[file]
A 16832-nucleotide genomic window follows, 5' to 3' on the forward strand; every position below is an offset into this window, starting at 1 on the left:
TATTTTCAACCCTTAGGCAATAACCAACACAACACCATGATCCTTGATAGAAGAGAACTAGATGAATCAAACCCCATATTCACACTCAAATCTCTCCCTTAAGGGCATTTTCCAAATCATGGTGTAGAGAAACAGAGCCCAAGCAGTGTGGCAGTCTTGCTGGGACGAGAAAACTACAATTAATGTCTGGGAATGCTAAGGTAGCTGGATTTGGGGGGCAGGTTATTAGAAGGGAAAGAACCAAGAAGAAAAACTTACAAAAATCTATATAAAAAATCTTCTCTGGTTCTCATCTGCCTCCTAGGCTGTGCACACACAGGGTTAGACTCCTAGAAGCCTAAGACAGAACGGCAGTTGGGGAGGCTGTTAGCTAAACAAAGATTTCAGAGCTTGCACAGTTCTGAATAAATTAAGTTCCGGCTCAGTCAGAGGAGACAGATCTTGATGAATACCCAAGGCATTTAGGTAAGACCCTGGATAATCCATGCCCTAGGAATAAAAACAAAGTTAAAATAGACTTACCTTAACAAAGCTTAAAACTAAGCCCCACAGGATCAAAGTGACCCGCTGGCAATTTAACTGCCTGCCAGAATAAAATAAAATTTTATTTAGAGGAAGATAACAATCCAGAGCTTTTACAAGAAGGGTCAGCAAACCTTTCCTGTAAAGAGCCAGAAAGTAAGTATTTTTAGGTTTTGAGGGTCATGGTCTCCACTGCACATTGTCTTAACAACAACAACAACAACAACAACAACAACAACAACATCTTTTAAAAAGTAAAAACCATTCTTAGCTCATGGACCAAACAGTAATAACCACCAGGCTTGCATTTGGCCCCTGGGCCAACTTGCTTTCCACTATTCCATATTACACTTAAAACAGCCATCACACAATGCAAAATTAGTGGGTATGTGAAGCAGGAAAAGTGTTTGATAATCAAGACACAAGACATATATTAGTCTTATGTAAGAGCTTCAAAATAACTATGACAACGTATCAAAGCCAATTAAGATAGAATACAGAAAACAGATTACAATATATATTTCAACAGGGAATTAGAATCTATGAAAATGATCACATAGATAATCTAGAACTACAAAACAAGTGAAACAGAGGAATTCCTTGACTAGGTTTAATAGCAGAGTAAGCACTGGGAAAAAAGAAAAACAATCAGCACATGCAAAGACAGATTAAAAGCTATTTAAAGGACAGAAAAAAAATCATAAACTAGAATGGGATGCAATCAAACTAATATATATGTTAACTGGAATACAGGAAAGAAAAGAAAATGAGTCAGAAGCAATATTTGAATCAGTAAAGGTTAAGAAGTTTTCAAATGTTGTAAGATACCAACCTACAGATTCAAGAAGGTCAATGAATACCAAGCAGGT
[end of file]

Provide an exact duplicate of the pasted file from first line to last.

A 16832-nucleotide genomic window follows, 5' to 3' on the forward strand; every position below is an offset into this window, starting at 1 on the left:
TATTTTCAACCCTTAGGCAATAACCAACACAACACCATGATCCTTGATAGAAGAGAACTAGATGAATCAAACCCCATATTCACACTCAAATCTCTCCCTTAAGGGCATTTTCCAAATCATGGTGTAGAGAAACAGAGCCCAAGCAGTGTGGCAGTCTTGCTGGGACGAGAAAACTACAATTAATGTCTGGGAATGCTAAGGTAGCTGGATTTGGGGGGCAGGTTATTAGAAGGGAAAGAACCAAGAAGAAAAACTTACAAAAATCTATATAAAAAATCTTCTCTGGTTCTCATCTGCCTCCTAGGCTGTGCACACACAGGGTTAGACTCCTAGAAGCCTAAGACAGAACGGCAGTTGGGGAGGCTGTTAGCTAAACAAAGATTTCAGAGCTTGCACAGTTCTGAATAAATTAAGTTCCGGCTCAGTCAGAGGAGACAGATCTTGATGAATACCCAAGGCATTTAGGTAAGACCCTGGATAATCCATGCCCTAGGAATAAAAACAAAGTTAAAATAGACTTACCTTAACAAAGCTTAAAACTAAGCCCCACAGGATCAAAGTGACCCGCTGGCAATTTAACTGCCTGCCAGAATAAAATAAAATTTTATTTAGAGGAAGATAACAATCCAGAGCTTTTACAAGAAGGGTCAGCAAACCTTTCCTGTAAAGAGCCAGAAAGTAAGTATTTTTAGGTTTTGAGGGTCATGGTCTCCACTGCACATTGTCTTAACAACAACAACAACAACAACAACAACAACAACAACATCTTTTAAAAAGTAAAAACCATTCTTAGCTCATGGACCAAACAGTAATAACCACCAGGCTTGCATTTGGCCCCTGGGCCAACTTGCTTTCCACTATTCCATATTACACTTAAAACAGCCATCACACAATGCAAAATTAGTGGGTATGTGAAGCAGGAAAAGTGTTTGATAATCAAGACACAAGACATATATTAGTCTTATGTAAGAGCTTCAAAATAACTATGACAACGTATCAAAGCCAATTAAGATAGAATACAGAAAACAGATTACAATATATATTTCAACAGGGAATTAGAATCTATGAAAATGATCACATAGATAATCTAGAACTACAAAACAAGTGAAACAGAGGAATTCCTTGACTAGGTTTAATAGCAGAGTAAGCACTGGGAAAAAAGAAAAACAATCAGCACATGCAAAGACAGATTAAAAGCTATTTAAAGGACAGAAAAAAAATCATAAACTAGAATGGGATGCAATCAAACTAATATATATGTTAACTGGAATACAGGAAAGAAAAGAAAATGAGTCAGAAGCAATATTTGAATCAGTAAAGGTTAAGAAGTTTTCAAATGTTGTAAGATACCAACCTACAGATTCAAGAAGGTCAATGAATACCAAGCAGGT